Allan Stone Gallery is pleased to present Richard Hickam: Four Decades, April 3-May 24, 2013. The exhibition of approximately thirty paintings and works on paper surveys this nonconformist’s underlying dedication to abstraction and confrontation, from his 1970s photorealism through recent unsparingly raw figuration. His thirteenth solo exhibition with Allan Stone Gallery will include a group of new works epitomizing the magnitude of Hickam’s expressive capacity.
In the 1970s, Allan Stone Gallery first exhibited Hickam’s de rigueur and stylized photorealist paintings. Though exquisitely rendered, these paintings and drawings of provocative characters in interior settings of densely patterned drapery and wallpaper belie a penchant for the abstraction fundamental to his vocabulary. Jolynne Through Window (1972) depicts a realistically described woman peeking out through a color field “wall,” and marks a fusion of the formal and material concerns that have unfolded over Hickam’s career.
In the 1980s, Hickam became restless within the prescribed confines of a technical photorealistic style and opened the door to a looser, open-ended approach to figuration, guided by spontaneous and intuitive paint application. Not only are the forms and contours of these heads and figures dictated by the physical behavior of the paint, so are the personalities and nature of the characters that populate these works. Influences of a Fauvist Matisse as well as the loose brushwork and meaty angularity of early Diebenkorn become apparent in works like A Fickle State (1981), Nadeau’s Choice (1983), and Closing Time (1989).
By removing the figures from the “interiors”—the faceted and subdivided backgrounds—Hickam segued to a series of non-objective abstractions through the mid-1990s. The clashing planes, stripes and patterns in works such as Miami Connection (ca. 1993) and Hoaglands House (1991) synthesize his earlier photorealist drapes and wallpaper with an expressive gestural impasto. In the mid-90s, the spatial implications of these pure abstractions transitioned Hickam back to imagery and subject matter through an atmospheric group of interiors and landscapes.
Since the late 1990s, increasingly visceral and expressive figuration and still life have dominated his practice. In quotidian subjects haloed with color, Hickam’s still lifes, such as Daily Bread (2001), invoke Thiebaud amped up with an intensity verging on psychedelic. The more tempered, even elegant posture of the earlier figures became displaced by an uninhibited “carnivalesque”(1) wildness harkening to Soutine and Bacon, as in Concealed Muse and The Scream (each 2012). “To imbue portraits of imaginary individuals with a kind of vague familiarity”(2) Hickam uses the free associative potential of abstraction, inviting allusions to characters like The Teacher (2004), aptly dubbed in The New York Times as “universals.”(3) Akin to figurative painters such as Dana Schutz or George Condo, in a decidedly contemporary attitude about method and risk, Hickam reconciles a sense of detachment with a sense of imperative. Hickam distinguishes himself among a coterie of painters through history willing to embrace the absurdities of their paradigm as a conduit to significance.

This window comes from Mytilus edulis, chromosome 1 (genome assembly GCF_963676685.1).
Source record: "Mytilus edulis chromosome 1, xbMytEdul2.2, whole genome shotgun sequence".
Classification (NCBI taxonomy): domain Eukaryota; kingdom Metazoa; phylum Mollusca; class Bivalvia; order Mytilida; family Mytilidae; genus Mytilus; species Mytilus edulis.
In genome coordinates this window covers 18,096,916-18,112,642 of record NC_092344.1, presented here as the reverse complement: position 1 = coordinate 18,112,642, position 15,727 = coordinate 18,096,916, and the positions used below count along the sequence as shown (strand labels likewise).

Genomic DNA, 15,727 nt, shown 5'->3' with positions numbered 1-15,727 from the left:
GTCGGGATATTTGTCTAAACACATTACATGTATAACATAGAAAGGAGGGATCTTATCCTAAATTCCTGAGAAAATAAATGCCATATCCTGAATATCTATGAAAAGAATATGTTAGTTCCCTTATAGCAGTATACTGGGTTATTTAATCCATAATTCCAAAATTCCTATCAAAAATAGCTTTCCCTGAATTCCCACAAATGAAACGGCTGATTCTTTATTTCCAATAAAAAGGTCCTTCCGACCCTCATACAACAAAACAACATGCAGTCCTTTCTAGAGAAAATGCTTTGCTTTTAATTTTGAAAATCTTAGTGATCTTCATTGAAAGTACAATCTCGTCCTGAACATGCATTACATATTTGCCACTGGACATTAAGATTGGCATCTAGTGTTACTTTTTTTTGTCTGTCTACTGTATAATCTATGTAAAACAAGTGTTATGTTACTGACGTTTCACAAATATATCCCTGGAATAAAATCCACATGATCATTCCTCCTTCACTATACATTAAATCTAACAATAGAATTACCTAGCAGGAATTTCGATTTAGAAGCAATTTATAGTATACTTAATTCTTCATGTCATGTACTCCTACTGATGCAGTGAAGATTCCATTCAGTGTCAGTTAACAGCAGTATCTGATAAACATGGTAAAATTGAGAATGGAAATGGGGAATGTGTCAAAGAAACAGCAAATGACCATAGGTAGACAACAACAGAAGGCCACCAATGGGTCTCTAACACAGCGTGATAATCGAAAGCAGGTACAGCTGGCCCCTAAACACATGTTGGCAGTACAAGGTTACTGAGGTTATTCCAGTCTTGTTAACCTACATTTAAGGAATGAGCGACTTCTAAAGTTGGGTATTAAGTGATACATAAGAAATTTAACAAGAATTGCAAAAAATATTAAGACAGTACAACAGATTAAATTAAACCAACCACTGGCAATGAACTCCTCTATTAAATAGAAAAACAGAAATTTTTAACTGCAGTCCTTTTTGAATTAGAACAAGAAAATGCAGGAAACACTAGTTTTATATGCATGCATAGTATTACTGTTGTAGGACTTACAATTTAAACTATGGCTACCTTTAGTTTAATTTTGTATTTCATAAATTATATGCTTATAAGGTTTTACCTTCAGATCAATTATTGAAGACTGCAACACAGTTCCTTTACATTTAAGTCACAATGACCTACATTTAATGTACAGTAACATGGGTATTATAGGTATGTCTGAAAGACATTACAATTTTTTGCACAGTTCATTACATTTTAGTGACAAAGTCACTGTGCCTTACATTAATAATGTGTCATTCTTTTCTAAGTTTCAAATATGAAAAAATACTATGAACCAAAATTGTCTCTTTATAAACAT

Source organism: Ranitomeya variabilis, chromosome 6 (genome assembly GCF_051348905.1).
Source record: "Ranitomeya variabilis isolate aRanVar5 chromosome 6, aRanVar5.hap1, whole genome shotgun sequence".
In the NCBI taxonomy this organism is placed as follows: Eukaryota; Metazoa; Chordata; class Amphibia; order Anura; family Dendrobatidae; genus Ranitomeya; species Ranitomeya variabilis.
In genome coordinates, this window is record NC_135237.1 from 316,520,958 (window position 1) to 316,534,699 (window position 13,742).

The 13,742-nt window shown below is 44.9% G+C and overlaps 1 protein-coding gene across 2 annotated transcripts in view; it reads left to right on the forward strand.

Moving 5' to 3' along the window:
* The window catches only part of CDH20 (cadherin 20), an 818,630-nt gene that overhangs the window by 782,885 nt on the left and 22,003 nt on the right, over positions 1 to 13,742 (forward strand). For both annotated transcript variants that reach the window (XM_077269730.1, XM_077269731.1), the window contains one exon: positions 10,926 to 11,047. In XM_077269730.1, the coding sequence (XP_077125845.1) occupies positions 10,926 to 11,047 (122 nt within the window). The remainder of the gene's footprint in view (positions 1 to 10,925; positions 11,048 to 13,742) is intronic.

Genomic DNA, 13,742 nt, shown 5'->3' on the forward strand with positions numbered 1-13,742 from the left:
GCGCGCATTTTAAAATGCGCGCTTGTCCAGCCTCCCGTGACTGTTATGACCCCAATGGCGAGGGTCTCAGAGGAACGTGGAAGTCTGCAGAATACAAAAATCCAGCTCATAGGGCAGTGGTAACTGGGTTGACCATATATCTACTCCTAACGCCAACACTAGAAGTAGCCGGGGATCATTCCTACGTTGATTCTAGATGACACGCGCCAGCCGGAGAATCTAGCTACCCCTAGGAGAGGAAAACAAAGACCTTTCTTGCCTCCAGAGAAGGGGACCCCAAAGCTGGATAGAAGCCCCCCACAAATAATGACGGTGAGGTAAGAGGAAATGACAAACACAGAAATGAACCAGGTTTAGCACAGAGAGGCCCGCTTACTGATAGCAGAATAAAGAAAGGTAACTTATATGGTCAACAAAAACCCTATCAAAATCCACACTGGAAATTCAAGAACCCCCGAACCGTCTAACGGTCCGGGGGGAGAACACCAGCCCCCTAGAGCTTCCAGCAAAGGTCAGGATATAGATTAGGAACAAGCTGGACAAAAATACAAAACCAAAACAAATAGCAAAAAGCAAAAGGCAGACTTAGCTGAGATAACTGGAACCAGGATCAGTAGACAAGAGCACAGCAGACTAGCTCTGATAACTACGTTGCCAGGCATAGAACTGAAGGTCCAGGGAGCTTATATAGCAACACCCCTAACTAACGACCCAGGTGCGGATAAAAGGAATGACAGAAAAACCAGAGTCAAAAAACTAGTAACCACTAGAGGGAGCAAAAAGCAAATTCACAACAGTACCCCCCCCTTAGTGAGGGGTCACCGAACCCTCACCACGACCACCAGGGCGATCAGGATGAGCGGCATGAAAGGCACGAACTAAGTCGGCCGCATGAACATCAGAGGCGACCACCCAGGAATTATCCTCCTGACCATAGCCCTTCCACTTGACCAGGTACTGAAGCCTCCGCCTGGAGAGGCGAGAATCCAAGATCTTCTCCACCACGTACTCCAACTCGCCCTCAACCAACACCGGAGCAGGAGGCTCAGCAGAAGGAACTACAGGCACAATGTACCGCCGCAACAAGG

Richard Hickam (b. 1944, Los Angeles) received a BFA from the Kansas City Art Institute, MO, in 1966, and a MFA from the University of New Mexico in 1968, both in painting. He has taught at Kendall College of Art and Design in Grand Rapids, MI (1968), and the Columbus College of Art, OH (1969-73). His work has been exhibited in several museums including The Contemporary Arts Center, Cincinnati, OH; Boston University College of Fine Arts; and The Cleveland Museum of Art; and in galleries across the US. His work has been reviewed and reproduced in Art in America, The New York Times, Artnews, Artforum, Fortune Magazine and the San Francisco Chronicle. Hickam lives and works in Elyria, OH.
(1, 2) Vincent, Steven, “Richard Hickam at Allan Stone,” Art in America, October 2005.
(3) Glueck, Grace, “Richard Hickam ‘Beyond the Surface,’” The New York Times, February 18, 2005.